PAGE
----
This summer we’re attempting to summit as many 14,000+ ft mountains in CO as possible, and we’re reaching the trailheads by bike! Join us on our Summer of Summits.
Thanks to Thermarest’s warranty and Trailhead Outfitters in Buena Vista, I was able to make a quick exchange of my busted sleeping pad for a brand new one. We spent a couple hours in town killing time while my bike got a brake adjustment, then we were on our way to the next trailhead.
We took off for our 24 mile ride mostly north up Highway 24, then about 8 miles on county road 390 to Missouri Gulch Trailhead to access Mt Belford, Mt Oxford, and Missouri Mountain. 4 more miles further on the same road gave us access to Huron Peak via Lulu Gulch. We found a stealth campsite between the two trailheads and setup camp for the next couple nights. We decided to tackle Huron Peak first.
Though most people do Huron Peak as an “out and back” trail, we noticed our All Trails app has a route making a loop through Lulu Gulch. We decided to do a couple extra miles to change up the scenery. We went up Lulu Gulch just as the sun was rising. The first section of trail was basically a 4 wheel drive road with long sweeping switchbacks. Once we were above treeline, the road ended and the ridge walk began. This route was clearly lightly traveled, and the trail was undefined. We essentially just followed the ridgeline from saddle to saddle until it connected to the main trail.
Once we joined the main trail, we noticed more people above and below us. We headed towards the home stretch to the summit in awe of the surrounding views. We reached the summit around 9:30 and didn’t have to rush down. The weather was perfect, and, for once, the wind wasn’t too strong.
About a half hour later, we headed down taking the main trail back to our bikes. The trail was incredibly well made with nice switchbacks followed by a short set of rock steps. Eventually, we wound through the woods and back to our bikes. We rode the three miles back to camp and enjoyed the day resting up for tomorrow’s big ascent.
We got up at 3:00 am to ensure we’d be off the summits before the afternoon on a big day of hiking. We rode the bikes 1 mile to the trailhead and took off into the woods at 3:30 by the light of our headlamps. We decided to head towards Missouri Mountain first. Time, miles, and elevation gain fly by for me in the dark as I’m only concentrating on the five feet in front of me. As we exited treeline, the moon and stars sparkled above which slowly faded as day broke behind Mount Belford. The light illuminated the valley and revealed the mountain we were ascending.
We reached Missouri’s ridge just as the first beams of light were hitting the tops of the peaks on the other side. Huron glowed in the sunshine. The views were incredible but were accompanied by a harsh, bitter wind. We rode the ridge for a while with a short stretch of slick, loose gravel. At about 6:30, we reached our first summit of the day.
We didn’t linger long as the wind wasn’t too inviting. I scurried as quickly as I could back down the ridge to the other side of the mountain to escape the cold. We retraced our steps down the Missouri Mountain spur trail, then continued climbing up Elkhead Pass and the back side of Belford.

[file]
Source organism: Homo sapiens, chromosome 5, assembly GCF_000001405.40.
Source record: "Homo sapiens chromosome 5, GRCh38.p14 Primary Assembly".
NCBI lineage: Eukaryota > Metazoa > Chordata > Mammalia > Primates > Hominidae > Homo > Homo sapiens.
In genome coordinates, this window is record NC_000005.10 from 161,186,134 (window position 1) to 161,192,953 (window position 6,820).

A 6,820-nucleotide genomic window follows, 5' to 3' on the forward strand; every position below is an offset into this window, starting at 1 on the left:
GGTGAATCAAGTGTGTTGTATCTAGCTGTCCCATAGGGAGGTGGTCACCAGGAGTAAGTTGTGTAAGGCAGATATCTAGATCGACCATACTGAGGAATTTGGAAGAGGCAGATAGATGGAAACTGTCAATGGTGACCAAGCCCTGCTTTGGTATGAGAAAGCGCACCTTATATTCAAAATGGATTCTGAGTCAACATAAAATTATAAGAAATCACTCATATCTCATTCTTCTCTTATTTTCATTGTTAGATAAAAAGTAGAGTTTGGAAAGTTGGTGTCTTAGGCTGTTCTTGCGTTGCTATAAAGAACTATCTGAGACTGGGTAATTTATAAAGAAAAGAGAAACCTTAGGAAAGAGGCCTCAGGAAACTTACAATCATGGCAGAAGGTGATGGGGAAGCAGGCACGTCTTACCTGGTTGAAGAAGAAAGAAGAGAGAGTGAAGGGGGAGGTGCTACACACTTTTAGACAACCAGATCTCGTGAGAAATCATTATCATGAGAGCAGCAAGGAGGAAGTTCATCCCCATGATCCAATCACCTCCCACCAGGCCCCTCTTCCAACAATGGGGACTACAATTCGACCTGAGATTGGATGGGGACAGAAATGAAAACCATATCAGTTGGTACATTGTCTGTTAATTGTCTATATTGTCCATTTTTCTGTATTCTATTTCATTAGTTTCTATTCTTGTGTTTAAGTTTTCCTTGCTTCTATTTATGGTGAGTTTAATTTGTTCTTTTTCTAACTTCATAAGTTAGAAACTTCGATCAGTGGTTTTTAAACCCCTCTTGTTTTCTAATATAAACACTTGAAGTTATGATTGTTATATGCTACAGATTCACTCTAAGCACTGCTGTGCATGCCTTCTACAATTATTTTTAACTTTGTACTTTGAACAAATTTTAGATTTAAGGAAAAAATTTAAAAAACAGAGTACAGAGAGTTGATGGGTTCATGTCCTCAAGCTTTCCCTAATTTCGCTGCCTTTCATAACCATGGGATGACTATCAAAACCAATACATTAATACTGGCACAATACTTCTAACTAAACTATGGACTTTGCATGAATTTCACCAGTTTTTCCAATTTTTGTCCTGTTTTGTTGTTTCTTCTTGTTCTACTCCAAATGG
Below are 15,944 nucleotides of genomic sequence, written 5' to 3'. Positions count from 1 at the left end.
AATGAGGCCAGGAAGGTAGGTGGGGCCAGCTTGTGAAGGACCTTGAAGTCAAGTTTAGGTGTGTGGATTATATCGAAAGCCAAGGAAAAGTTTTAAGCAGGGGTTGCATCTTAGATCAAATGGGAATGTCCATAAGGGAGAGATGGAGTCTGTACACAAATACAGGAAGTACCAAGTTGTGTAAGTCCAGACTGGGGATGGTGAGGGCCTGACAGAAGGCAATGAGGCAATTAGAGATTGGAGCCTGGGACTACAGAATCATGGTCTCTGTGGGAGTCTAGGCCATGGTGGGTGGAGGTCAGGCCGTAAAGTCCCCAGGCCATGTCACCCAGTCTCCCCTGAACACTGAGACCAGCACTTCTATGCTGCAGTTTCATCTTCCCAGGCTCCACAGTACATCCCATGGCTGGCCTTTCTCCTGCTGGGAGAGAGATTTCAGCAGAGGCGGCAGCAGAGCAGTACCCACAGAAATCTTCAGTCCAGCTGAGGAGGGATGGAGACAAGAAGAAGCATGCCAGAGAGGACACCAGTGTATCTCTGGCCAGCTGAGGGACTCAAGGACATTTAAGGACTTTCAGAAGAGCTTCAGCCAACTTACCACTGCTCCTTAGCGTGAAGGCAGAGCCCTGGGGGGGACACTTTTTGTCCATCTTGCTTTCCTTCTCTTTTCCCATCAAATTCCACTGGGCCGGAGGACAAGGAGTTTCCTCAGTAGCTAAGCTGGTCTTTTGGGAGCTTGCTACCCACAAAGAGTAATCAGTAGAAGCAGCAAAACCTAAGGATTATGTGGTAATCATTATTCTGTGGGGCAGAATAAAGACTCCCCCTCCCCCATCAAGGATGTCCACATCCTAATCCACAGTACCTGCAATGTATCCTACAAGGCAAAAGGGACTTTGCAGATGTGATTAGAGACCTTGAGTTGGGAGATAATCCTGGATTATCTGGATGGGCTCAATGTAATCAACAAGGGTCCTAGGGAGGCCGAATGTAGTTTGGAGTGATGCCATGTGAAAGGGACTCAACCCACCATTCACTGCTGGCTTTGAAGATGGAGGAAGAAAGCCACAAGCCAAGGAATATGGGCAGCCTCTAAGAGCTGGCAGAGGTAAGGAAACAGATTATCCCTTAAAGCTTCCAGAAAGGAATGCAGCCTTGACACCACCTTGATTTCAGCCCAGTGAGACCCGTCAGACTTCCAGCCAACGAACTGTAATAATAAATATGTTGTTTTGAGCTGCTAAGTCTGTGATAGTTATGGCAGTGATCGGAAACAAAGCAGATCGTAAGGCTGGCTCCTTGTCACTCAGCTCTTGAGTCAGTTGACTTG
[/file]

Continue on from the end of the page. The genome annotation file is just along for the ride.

The trail took us just shy of Belford summit with a fork towards Mount Oxford. We headed towards Oxford which took us down a steep 500 ft to a saddle then up 500 ft to the summit. The wind was still cutting as we were exposed above treeline, but the air was warming as the morning grew on.
At 9:30, we reached our second summit. The wind was fierce, but we were grateful to enjoy our snacks in a rock nest. Views of Mt Harvard were directly to the south with Princeton and Yale in the distance. Other than the wind, the weather seemed to be holding out with barely any clouds in the sky.
After our break at the summit, we headed back towards Mt Belford for our third and final summit of the day. We retraced the 500 ft down then the super steep and slick 500 ft back up.
Oxford to Belford took just about an hour. It was at this summit that we saw the most people. We found another nice wind block and enjoyed the last summit, pleased with our day’s work. It was finally time to head down the mountain.
The main trail up Belford that we were now descending has a long series of short steep switchbacks. Heading down the switchies was a slow go as welwe for sturdy footholds among the slick gravel.
Slowly but surely we made it back to the valley we had traversed by head lamp and eventually under treeline. From summit to trailhead took about two hours. All in all, the hike took 10 hours and consisted of 16.4 miles of hiking with 7300 ft of combined elevation gain between the three summits. After, we rode the 1 mile back to camp eager for lunch. #23, #24, #25 in the bag!!
If you’re keeping track…
653 Miles by Bike / +54,800 ft elevation gain
183 Miles Hiking / +75,200 ft elevation gain
25 – 14,000+ ft Summits
We are Bekah and Sean, out on an adventure to summit as many CO 14ers as possible this summer and reaching them via bicycle! Follow along here, on Instagram, or Facebook as we complete our Summer of Summits.